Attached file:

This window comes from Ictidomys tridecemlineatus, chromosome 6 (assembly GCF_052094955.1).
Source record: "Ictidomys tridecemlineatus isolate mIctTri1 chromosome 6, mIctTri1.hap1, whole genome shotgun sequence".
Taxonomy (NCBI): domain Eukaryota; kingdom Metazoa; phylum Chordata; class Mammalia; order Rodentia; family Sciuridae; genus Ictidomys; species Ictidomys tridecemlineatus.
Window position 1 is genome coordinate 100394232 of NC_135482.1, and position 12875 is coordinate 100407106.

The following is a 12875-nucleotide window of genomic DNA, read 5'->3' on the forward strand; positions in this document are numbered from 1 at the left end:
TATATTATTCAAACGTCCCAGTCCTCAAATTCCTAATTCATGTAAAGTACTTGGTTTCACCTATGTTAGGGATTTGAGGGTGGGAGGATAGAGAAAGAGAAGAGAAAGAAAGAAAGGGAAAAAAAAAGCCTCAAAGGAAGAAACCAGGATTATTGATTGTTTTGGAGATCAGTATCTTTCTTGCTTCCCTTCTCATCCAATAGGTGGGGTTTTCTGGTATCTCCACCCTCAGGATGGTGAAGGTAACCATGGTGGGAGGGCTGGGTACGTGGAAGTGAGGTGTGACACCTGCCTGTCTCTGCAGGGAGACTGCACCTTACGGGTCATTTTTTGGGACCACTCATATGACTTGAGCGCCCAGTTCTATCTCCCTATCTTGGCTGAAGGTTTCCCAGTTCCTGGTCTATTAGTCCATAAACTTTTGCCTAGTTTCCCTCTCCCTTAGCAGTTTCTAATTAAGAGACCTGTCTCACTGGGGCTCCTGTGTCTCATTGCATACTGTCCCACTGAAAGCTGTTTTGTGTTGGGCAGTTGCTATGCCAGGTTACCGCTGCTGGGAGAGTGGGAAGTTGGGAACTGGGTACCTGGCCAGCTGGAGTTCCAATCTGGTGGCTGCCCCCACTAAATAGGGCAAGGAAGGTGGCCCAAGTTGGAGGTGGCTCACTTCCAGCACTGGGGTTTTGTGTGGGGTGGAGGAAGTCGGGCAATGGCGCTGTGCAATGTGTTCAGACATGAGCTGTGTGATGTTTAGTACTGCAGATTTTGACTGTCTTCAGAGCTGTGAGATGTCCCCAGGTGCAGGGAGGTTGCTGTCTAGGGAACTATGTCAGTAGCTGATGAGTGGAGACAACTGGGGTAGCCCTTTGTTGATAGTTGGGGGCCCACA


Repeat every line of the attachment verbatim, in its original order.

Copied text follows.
This window comes from Ictidomys tridecemlineatus, chromosome 6 (assembly GCF_052094955.1).
Source record: "Ictidomys tridecemlineatus isolate mIctTri1 chromosome 6, mIctTri1.hap1, whole genome shotgun sequence".
Taxonomy (NCBI): domain Eukaryota; kingdom Metazoa; phylum Chordata; class Mammalia; order Rodentia; family Sciuridae; genus Ictidomys; species Ictidomys tridecemlineatus.
Window position 1 is genome coordinate 100394232 of NC_135482.1, and position 12875 is coordinate 100407106.

The following is a 12875-nucleotide window of genomic DNA, read 5'->3' on the forward strand; positions in this document are numbered from 1 at the left end:
TATATTATTCAAACGTCCCAGTCCTCAAATTCCTAATTCATGTAAAGTACTTGGTTTCACCTATGTTAGGGATTTGAGGGTGGGAGGATAGAGAAAGAGAAGAGAAAGAAAGAAAGGGAAAAAAAAAGCCTCAAAGGAAGAAACCAGGATTATTGATTGTTTTGGAGATCAGTATCTTTCTTGCTTCCCTTCTCATCCAATAGGTGGGGTTTTCTGGTATCTCCACCCTCAGGATGGTGAAGGTAACCATGGTGGGAGGGCTGGGTACGTGGAAGTGAGGTGTGACACCTGCCTGTCTCTGCAGGGAGACTGCACCTTACGGGTCATTTTTTGGGACCACTCATATGACTTGAGCGCCCAGTTCTATCTCCCTATCTTGGCTGAAGGTTTCCCAGTTCCTGGTCTATTAGTCCATAAACTTTTGCCTAGTTTCCCTCTCCCTTAGCAGTTTCTAATTAAGAGACCTGTCTCACTGGGGCTCCTGTGTCTCATTGCATACTGTCCCACTGAAAGCTGTTTTGTGTTGGGCAGTTGCTATGCCAGGTTACCGCTGCTGGGAGAGTGGGAAGTTGGGAACTGGGTACCTGGCCAGCTGGAGTTCCAATCTGGTGGCTGCCCCCACTAAATAGGGCAAGGAAGGTGGCCCAAGTTGGAGGTGGCTCACTTCCAGCACTGGGGTTTTGTGTGGGGTGGAGGAAGTCGGGCAATGGCGCTGTGCAATGTGTTCAGACATGAGCTGTGTGATGTTTAGTACTGCAGATTTTGACTGTCTTCAGAGCTGTGAGATGTCCCCAGGTGCAGGGAGGTTGCTGTCTAGGGAACTATGTCAGTAGCTGATGAGTGGAGACAACTGGGGTAGCCCTTTGTTGATAGTTGGGGGCCCACA